As much of the country navigates its newfound lockdown status, the possibilities of international travel in the early months of 2021 look rather bleak. Once Sussex and surrounding counties drop down the tier list and restrictions are loosened, a weekend getaway to the outstanding Surrey hills must be on the agenda.

The Surrey hills stretch from the market town of Farnham to an area just north of Reigate, which now houses the far from tranquil M25. This land of undulating greenery is 163 sq. miles in area, and was designated as an Area of Outstanding Natural Beauty (AONB) in 1958. Looking away from the cantankerous commotion of the region’s motorways, such beauty is around every bend.

When thinking of the Surrey hills the word affluence springs immediately to mind, yet the subtle manner of which it expresses its wealth is another magnet to both tourists and residents. Quaint village greens are frequent sights, in fact the Surrey hills are awash with them. Ripley, Peaslake and Shamley Green have become local favourites, not to forget Shere in which the 2006 festive blockbuster The Holiday was set. Its not just Cameron Diaz and Jude Law who admire the idyllic location, with the village. Bridget Jones: The Edge of Reason also used Shere as a romantic setting. Given the influx of attention from Hollywood, the serene village nestled just a stone’s throw from Guildford is typically buzzing throughout all seasons. For a slice of cake to remember, drop into the welcoming reach of the Dabbling Duck, which sits proudly on the banks of the River Tillingbourne that calmly pierces through the village.

Such small outposts can act as a fantastic base for hikers, twitchers and cyclists alike. There is a plethora of charming rural paths that wind throughout the county’s eternal greenery. First the Wey, a river connecting the Arun to the south with the iconic Thames in Weybridge. It is upon the banks of this leaf-clad waterway that families take the time to walk and observe Surrey’s impressive display of flora and fauna.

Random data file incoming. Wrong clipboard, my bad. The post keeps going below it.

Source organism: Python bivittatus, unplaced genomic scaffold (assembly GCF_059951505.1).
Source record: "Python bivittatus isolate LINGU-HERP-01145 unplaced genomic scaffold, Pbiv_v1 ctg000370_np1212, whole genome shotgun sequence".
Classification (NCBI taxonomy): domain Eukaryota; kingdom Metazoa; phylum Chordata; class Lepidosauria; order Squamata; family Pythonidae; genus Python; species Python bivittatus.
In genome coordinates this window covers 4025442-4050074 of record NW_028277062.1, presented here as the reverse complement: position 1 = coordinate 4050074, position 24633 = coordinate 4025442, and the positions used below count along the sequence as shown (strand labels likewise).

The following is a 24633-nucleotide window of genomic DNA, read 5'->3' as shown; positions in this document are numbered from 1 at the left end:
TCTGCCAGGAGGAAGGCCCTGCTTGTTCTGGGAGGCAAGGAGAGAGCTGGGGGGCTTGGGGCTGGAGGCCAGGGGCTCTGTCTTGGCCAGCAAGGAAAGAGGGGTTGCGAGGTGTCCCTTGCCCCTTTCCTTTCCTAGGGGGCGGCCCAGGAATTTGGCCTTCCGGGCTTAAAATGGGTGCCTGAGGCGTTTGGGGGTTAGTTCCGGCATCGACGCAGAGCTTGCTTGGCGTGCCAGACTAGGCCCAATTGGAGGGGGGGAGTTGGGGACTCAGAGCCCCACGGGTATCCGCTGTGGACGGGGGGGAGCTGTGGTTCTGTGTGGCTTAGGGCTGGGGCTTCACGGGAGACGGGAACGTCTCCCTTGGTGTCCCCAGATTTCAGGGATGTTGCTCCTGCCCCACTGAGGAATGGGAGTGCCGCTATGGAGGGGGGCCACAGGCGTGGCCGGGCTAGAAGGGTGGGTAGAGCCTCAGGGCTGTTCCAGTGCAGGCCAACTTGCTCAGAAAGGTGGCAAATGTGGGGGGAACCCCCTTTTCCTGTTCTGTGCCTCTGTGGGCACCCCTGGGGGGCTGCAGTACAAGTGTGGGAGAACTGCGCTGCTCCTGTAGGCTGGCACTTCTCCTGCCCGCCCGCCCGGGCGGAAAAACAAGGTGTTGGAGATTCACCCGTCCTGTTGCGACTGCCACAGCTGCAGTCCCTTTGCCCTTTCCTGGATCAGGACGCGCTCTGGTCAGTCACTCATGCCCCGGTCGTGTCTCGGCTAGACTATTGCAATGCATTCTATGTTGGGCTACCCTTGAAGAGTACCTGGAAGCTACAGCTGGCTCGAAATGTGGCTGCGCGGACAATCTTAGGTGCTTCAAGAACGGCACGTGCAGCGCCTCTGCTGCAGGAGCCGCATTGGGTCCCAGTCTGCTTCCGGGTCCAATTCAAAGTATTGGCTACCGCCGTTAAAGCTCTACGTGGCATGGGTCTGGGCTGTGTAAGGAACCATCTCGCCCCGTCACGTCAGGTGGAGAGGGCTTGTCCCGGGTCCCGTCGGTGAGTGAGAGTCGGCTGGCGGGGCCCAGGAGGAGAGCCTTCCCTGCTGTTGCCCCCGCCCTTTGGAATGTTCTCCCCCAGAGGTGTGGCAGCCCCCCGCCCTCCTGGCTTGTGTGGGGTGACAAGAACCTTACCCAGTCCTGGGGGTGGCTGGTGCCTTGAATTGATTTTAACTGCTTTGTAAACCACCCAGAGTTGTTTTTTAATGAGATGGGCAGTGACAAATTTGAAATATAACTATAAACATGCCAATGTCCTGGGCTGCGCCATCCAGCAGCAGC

In addition, the region’s most visited natural landmarks are duly noted in the AONB’s renowned title. Hills. Surrey’s highlands never fail to offer spectacular views across the county, reminiscent to one of the great paintings of a Victorian painter.

Lieth Hill, situated south of Dorking, is the county’s highest peak at 294m above sea level, as so marked with the quintessential Leith Hill Tower built in 1765. The tower allows the visitor a mesmerising view across the capital to the north on a hazy day, and an even better view across the Wealdland the opposite direction. Leith’s little brother is Box Hill, internationally famous from its appearance at the 2012 Olympics. Standing at 224 metres, the hill is popular with road cyclists and walkers. Small cafes and park benches adorn the hillside, offering a welcome break to tourists. At the foot of box hiss is Denbigh’s – one of the multitude of vineyards within the summer hills. Tours and tasting sessions are often on offer.

To cover the Surrey hills in depth would likely require a full book, let alone a small article. For an area of seemingly timid personality, this AONB draws you in to discover more.  As restrictions ease and travel into other counties becomes more acceptable, the Surrey hills and its many treasures are awaiting.

For more information about this spectacular region, visit Visit Surrey: The official tourism website for Surrey